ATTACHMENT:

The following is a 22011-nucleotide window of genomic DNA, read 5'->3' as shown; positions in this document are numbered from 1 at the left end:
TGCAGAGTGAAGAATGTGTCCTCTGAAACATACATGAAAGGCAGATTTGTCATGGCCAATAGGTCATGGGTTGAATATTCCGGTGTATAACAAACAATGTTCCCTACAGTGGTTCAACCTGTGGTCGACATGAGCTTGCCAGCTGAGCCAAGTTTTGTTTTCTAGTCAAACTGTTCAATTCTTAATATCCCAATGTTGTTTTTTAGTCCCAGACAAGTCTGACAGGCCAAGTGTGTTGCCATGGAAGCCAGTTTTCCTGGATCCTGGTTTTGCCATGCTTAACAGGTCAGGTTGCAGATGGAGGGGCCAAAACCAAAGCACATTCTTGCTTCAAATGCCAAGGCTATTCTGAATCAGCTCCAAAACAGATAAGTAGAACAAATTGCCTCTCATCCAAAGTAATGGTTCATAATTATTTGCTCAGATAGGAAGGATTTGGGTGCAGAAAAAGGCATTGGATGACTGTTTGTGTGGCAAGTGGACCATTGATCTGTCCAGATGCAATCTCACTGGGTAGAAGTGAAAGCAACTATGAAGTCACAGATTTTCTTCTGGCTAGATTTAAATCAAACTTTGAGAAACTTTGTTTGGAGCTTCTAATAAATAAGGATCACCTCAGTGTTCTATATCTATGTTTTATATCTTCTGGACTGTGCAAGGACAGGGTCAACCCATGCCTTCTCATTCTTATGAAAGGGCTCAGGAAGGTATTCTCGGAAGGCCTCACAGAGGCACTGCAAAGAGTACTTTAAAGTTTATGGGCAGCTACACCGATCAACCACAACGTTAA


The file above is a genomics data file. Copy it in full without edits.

The following is a 22011-nucleotide window of genomic DNA, read 5'->3' as shown; positions in this document are numbered from 1 at the left end:
TGCAGAGTGAAGAATGTGTCCTCTGAAACATACATGAAAGGCAGATTTGTCATGGCCAATAGGTCATGGGTTGAATATTCCGGTGTATAACAAACAATGTTCCCTACAGTGGTTCAACCTGTGGTCGACATGAGCTTGCCAGCTGAGCCAAGTTTTGTTTTCTAGTCAAACTGTTCAATTCTTAATATCCCAATGTTGTTTTTTAGTCCCAGACAAGTCTGACAGGCCAAGTGTGTTGCCATGGAAGCCAGTTTTCCTGGATCCTGGTTTTGCCATGCTTAACAGGTCAGGTTGCAGATGGAGGGGCCAAAACCAAAGCACATTCTTGCTTCAAATGCCAAGGCTATTCTGAATCAGCTCCAAAACAGATAAGTAGAACAAATTGCCTCTCATCCAAAGTAATGGTTCATAATTATTTGCTCAGATAGGAAGGATTTGGGTGCAGAAAAAGGCATTGGATGACTGTTTGTGTGGCAAGTGGACCATTGATCTGTCCAGATGCAATCTCACTGGGTAGAAGTGAAAGCAACTATGAAGTCACAGATTTTCTTCTGGCTAGATTTAAATCAAACTTTGAGAAACTTTGTTTGGAGCTTCTAATAAATAAGGATCACCTCAGTGTTCTATATCTATGTTTTATATCTTCTGGACTGTGCAAGGACAGGGTCAACCCATGCCTTCTCATTCTTATGAAAGGGCTCAGGAAGGTATTCTCGGAAGGCCTCACAGAGGCACTGCAAAGAGTACTTTAAAGTTTATGGGCAGCTACACCGATCAACCACAACGTTAA